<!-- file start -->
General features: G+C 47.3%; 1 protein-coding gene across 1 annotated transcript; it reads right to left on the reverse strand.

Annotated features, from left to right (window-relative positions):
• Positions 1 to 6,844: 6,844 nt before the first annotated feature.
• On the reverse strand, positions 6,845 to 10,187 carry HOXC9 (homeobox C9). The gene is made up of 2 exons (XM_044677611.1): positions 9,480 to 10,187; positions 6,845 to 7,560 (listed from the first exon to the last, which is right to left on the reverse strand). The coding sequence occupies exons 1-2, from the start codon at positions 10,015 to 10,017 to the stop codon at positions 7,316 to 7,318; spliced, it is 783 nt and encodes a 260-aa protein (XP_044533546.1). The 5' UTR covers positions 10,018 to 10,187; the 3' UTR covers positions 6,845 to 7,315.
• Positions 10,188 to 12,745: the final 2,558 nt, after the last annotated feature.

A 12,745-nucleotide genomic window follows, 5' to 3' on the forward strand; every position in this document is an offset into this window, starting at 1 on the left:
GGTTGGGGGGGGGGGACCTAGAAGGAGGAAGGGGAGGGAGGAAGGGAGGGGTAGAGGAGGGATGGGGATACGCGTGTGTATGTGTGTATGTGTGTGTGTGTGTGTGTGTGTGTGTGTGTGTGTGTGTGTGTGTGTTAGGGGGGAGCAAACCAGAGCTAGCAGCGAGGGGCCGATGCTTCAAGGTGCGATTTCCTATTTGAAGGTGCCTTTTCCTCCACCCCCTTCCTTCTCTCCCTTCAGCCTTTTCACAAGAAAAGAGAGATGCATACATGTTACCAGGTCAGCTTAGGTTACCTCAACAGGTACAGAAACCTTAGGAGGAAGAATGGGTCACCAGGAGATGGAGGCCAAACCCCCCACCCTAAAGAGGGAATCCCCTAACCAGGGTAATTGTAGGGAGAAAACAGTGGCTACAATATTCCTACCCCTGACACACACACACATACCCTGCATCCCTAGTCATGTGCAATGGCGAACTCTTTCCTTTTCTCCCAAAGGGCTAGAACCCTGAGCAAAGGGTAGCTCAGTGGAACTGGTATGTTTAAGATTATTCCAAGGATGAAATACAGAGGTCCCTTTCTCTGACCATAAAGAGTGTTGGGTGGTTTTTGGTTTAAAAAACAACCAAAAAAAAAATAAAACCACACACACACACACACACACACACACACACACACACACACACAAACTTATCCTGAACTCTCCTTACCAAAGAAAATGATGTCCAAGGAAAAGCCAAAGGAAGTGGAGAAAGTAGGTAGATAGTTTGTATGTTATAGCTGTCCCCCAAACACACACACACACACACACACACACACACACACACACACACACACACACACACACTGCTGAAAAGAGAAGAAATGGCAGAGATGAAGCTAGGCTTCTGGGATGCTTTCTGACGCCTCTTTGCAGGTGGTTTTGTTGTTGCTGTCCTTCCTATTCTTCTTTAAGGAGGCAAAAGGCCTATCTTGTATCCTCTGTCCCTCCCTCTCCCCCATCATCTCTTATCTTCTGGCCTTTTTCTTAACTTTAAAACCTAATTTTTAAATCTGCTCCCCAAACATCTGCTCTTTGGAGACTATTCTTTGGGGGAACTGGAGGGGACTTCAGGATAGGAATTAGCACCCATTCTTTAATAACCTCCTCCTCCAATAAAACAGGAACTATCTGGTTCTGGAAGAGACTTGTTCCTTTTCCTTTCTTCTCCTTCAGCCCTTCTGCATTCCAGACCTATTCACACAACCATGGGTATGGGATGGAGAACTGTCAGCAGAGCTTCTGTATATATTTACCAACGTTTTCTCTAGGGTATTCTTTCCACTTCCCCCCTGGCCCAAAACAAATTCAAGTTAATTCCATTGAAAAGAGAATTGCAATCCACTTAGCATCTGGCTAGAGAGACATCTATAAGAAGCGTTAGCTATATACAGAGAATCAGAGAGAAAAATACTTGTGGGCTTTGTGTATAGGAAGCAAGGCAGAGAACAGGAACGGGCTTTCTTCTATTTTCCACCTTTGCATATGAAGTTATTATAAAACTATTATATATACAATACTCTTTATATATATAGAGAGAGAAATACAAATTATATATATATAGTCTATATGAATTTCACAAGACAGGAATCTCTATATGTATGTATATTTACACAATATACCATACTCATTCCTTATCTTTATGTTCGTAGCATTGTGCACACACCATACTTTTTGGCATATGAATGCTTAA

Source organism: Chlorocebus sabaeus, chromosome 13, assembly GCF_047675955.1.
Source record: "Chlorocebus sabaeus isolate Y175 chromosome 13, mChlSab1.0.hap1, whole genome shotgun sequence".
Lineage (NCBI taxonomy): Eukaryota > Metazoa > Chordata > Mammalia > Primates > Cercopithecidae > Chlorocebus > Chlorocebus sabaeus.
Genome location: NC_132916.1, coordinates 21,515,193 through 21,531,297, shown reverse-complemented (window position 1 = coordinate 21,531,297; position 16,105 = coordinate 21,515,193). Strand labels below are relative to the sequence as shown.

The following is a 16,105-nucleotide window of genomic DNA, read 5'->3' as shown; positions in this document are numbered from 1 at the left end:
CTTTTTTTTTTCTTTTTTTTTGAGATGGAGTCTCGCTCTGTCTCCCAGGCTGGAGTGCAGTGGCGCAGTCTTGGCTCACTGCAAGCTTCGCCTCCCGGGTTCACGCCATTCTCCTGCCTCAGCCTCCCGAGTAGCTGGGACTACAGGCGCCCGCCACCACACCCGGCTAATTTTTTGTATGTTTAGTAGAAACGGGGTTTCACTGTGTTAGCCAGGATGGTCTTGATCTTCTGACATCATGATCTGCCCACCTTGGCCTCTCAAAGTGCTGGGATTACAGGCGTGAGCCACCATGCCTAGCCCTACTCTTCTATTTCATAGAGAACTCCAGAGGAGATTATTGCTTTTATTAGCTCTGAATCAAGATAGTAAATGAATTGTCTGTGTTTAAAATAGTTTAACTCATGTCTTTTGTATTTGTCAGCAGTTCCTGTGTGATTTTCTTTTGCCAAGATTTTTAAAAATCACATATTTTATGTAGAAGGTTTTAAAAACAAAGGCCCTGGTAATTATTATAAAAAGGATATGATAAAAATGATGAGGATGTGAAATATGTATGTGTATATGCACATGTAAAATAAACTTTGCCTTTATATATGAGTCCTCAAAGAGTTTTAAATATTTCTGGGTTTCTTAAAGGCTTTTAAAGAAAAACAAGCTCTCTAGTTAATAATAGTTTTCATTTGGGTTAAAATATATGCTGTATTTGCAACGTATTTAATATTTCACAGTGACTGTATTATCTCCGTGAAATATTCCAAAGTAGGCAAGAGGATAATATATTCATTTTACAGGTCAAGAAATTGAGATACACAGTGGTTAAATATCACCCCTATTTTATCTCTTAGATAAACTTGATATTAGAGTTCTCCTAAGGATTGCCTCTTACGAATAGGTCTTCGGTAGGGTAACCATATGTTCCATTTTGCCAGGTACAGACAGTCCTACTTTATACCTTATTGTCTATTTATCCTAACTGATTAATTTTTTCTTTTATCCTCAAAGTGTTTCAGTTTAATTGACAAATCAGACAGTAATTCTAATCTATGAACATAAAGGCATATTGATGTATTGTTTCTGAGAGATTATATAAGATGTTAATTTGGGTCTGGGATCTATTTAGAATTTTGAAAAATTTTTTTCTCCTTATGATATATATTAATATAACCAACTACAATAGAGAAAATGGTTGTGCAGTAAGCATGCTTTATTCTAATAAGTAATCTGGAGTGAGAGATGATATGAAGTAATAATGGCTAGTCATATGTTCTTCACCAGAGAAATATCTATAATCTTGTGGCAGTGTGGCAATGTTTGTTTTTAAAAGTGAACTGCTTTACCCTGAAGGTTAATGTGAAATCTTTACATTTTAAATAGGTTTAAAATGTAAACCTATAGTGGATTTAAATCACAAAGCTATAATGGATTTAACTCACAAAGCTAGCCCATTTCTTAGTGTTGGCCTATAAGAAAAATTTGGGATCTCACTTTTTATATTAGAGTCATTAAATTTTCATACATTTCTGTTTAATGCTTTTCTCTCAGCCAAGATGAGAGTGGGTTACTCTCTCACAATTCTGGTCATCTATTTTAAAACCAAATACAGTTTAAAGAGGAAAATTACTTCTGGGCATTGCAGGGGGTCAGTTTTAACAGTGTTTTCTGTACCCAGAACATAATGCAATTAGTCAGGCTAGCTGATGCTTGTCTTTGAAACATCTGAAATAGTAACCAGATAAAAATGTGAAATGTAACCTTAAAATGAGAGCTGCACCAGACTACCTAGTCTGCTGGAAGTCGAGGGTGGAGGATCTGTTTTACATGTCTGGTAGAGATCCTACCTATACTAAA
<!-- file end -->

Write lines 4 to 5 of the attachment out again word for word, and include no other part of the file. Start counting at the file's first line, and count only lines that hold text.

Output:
• On the reverse strand, positions 6,845 to 10,187 carry HOXC9 (homeobox C9). The gene is made up of 2 exons (XM_044677611.1): positions 9,480 to 10,187; positions 6,845 to 7,560 (listed from the first exon to the last, which is right to left on the reverse strand). The coding sequence occupies exons 1-2, from the start codon at positions 10,015 to 10,017 to the stop codon at positions 7,316 to 7,318; spliced, it is 783 nt and encodes a 260-aa protein (XP_044533546.1). The 5' UTR covers positions 10,018 to 10,187; the 3' UTR covers positions 6,845 to 7,315.
• Positions 10,188 to 12,745: the final 2,558 nt, after the last annotated feature.